During my many years of working professionally with Chess game development, I have had several smaller side projects and lately, I have had the chance to work professionally with the development of recreational games like Sudoku and Solitaire and it’s been quite exciting as some of the mathematical challenges in these games are well-founded and more challenging to solve than anticipated.
What got me started with recreational game development?
If you have been following my Mayothi website over the years you’ll know that I have a strong passion for technical challenges and the inner mechanics of game theory and puzzle-solving has always been something I found deeply interesting.
In early 2019 my aunt Liss from Denmark contacted me as she has been involved with playing & teaching many different variants of Solitaire games and she wanted to know if it was possible to add some of these games to her website via some clean mathematic framework? Would it be possible to combine the inner mechanics of Mahjong and Solitaire to create a structured foundation for all the core data-classes? The idea of having this baseline for a modular game development approach sparked my interest and I started defining the framework which enables us to deploy new games at a faster pace than normal via global core areas of code. If you’re interested you can test the first Klondike Solitaire (Danish pronunciation “7 Kabale“) I released for her website Liss. We have since released several Solitaire games and I’m currently working on an advanced multiplayer version of the classic Ludo game.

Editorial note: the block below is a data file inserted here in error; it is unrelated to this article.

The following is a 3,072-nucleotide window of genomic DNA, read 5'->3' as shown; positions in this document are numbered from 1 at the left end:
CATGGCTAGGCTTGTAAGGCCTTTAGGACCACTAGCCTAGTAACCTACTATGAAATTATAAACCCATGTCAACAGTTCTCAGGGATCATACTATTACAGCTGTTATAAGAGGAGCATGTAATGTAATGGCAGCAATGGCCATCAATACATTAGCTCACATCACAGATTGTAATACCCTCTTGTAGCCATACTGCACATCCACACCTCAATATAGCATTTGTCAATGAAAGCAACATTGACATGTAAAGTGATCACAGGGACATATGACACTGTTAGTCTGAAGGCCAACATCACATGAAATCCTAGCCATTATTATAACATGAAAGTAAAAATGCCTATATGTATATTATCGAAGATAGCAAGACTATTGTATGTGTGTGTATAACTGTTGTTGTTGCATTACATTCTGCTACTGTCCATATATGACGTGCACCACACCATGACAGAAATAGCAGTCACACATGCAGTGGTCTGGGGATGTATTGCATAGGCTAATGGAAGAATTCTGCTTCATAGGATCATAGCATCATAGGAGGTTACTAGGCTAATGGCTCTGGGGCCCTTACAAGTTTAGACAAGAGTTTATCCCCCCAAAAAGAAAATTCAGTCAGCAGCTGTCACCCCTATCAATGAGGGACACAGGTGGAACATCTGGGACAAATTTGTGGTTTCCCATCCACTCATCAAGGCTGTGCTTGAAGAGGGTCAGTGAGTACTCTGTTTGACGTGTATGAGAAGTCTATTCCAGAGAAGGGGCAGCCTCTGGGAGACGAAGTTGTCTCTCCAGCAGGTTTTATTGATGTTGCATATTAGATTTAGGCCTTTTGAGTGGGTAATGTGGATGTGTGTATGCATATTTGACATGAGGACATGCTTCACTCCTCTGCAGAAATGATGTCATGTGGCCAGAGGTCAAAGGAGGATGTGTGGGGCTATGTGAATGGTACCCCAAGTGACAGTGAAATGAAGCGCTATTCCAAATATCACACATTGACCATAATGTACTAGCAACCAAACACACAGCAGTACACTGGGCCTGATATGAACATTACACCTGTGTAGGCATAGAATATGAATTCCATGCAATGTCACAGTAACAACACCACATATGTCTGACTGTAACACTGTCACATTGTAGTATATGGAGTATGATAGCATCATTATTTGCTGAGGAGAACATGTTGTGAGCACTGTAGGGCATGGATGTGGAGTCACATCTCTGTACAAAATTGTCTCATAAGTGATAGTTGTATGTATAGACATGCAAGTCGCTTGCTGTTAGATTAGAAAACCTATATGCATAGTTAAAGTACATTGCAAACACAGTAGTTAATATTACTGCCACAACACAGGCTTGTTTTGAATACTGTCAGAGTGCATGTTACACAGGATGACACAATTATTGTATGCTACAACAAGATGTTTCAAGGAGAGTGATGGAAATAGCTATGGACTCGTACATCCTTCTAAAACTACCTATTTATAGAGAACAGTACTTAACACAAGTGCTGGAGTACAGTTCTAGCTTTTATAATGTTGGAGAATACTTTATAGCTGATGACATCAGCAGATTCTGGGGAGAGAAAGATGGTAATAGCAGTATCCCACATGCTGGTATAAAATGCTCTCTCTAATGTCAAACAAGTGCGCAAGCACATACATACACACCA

The future of game development for the masses?
Sine the COVID outbreak the need for good recreational games has been booming and I feel the strongest commitment to improving the games that are currently marketed as there are many badly coded games out there – If you look at the running processes for some of the popular HTML5 based games and the dev tools in your browser you’ll recognize how inefficient they’re structured and how memory-hungry these applications are.
I can’t be sure about the future of recreational games but I’m sure we’ll have to reconsider some of the ways we are structuring the games at the moment as more and more people are getting on via their smart-phones and in some countries, the connectivity and infrastructure demand an intelligent approach to resources.